Democrats pass a budget with no Republican votes

Democrats in Sacramento have kept their promise and passed a budget on time.  And they did it against the promises the Governor made to the voters.  Namely, the voters would have the final say and the budget would be balanced without gimmicks.

Republican opposition to extending taxes forced the Democrats' hand to pass the budget by a simple majority vote. They didn't want to lose their pay, and they feared an election with the polls showing taxes would fail at the ballot box.

This budget has a series of gimmicks and tax and fee increases to close this year's $10 billion gap. It cuts deeper into education, law enforcement and the courts.

The tax and fee increases include vehicle registration going up $12, the sales tax rising by a quarter percent, and online retailers will have to collect a sales tax.

The cuts include $500 million to law enforcement, $300 million to higher education, and $150 million to courts.  $3.4 billion in payments to K-12 schools will be suspended, and debate on the budget went along party lines.

“This is the result of a state starved for cash, all of these problems are left for our children and grandchildren to pay,” said Democratic Sen. Mark Leno, Chair of the Senate Budget Committee.

“What we have before us today is a Democrat budget that reflects a Democrat vision, a vision of California that Republicans do not share,” said Republican Sen. Bob Huff.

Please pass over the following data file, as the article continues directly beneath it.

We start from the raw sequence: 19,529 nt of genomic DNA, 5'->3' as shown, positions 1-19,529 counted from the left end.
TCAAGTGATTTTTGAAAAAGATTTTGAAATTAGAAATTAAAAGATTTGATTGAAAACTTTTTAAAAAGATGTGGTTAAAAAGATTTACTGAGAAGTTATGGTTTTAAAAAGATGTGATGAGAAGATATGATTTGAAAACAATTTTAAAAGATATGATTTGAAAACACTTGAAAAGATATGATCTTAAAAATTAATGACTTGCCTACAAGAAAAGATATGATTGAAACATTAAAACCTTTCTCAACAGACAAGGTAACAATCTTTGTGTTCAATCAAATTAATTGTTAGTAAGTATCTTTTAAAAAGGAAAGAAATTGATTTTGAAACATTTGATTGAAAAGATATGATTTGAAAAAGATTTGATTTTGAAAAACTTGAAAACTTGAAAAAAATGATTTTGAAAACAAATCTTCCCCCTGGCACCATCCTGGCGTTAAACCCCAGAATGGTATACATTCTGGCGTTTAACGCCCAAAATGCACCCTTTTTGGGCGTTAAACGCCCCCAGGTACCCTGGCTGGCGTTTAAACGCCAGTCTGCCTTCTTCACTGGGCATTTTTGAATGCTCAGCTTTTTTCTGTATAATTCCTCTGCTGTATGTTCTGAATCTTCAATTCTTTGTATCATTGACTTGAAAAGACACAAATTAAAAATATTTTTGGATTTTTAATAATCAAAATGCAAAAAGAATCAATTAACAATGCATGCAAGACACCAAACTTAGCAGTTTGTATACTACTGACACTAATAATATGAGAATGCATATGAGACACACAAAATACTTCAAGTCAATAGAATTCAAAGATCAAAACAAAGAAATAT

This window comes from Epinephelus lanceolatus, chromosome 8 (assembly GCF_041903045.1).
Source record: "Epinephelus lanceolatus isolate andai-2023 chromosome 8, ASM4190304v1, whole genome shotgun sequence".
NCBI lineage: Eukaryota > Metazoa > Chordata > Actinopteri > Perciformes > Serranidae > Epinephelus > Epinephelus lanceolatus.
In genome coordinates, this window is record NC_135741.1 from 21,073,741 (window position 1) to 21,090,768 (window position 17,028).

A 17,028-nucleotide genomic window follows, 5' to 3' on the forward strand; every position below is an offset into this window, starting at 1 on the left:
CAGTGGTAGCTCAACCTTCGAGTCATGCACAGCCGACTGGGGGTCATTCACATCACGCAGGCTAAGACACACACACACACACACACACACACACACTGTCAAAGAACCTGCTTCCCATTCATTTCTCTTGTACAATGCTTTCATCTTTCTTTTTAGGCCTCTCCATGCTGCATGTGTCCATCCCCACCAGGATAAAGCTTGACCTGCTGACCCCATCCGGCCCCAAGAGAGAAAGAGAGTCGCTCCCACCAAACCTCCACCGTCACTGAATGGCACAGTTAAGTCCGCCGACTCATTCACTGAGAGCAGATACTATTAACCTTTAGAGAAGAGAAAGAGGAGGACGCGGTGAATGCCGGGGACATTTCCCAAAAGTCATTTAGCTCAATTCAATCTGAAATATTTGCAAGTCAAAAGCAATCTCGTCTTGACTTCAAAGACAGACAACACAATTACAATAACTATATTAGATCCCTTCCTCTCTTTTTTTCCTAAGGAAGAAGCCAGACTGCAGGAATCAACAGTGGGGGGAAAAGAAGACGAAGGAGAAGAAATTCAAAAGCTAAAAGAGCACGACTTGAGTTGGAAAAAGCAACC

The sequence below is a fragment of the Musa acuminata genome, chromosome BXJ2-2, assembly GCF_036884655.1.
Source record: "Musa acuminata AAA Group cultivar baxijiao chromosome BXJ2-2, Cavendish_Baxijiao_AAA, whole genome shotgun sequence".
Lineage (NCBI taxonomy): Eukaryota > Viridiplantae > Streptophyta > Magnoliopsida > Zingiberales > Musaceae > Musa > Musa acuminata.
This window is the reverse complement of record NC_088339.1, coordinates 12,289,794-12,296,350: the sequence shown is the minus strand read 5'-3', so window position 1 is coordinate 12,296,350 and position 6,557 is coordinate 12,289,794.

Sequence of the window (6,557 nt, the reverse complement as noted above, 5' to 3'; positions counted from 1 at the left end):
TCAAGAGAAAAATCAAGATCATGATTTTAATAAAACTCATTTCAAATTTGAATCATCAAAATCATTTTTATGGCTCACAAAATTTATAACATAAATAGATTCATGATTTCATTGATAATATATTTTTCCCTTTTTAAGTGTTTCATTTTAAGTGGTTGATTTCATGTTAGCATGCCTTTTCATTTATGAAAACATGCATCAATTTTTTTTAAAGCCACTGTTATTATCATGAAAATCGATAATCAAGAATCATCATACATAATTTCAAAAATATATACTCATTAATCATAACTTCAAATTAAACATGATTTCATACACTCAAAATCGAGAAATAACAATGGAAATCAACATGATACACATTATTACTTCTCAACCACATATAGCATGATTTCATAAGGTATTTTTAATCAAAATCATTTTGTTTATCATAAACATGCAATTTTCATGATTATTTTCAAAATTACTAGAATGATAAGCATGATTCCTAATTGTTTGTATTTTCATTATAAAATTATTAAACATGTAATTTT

“No one should ever make that mistake. This is in no way the Democratic vision for the state of California,” said Democratic Sen. Noreen Evans.

However, this is not over yet. Governor Jerry Brown still wants the election to make good on his campaign promise. He has 12 days to sign or veto the budget and he will use that time to seek four Republican votes to get his special election. Democrats said they had no choice, this budget is not their preference.

“It is still our goal to achieve a bipartisan agreement with our Republican colleagues that includes ongoing revenue,” said Senate leader Darrell Steinberg.

If that fails the Democrats expect the Governor to sign this budget.

The budget has been delayed by Republicans who wanted reforms on any ballot measure calling for tax increases. The Democrats said no.

“This is your priorities (because) you drafted it, we were not part of this process whatsoever. So you vote for this budget, you own it,” said Republican Sen. Ted Strickland.

Look for the increase in the sales tax and vehicle tax to be challenged in the courts on the premise they requite a two-thirds vote.


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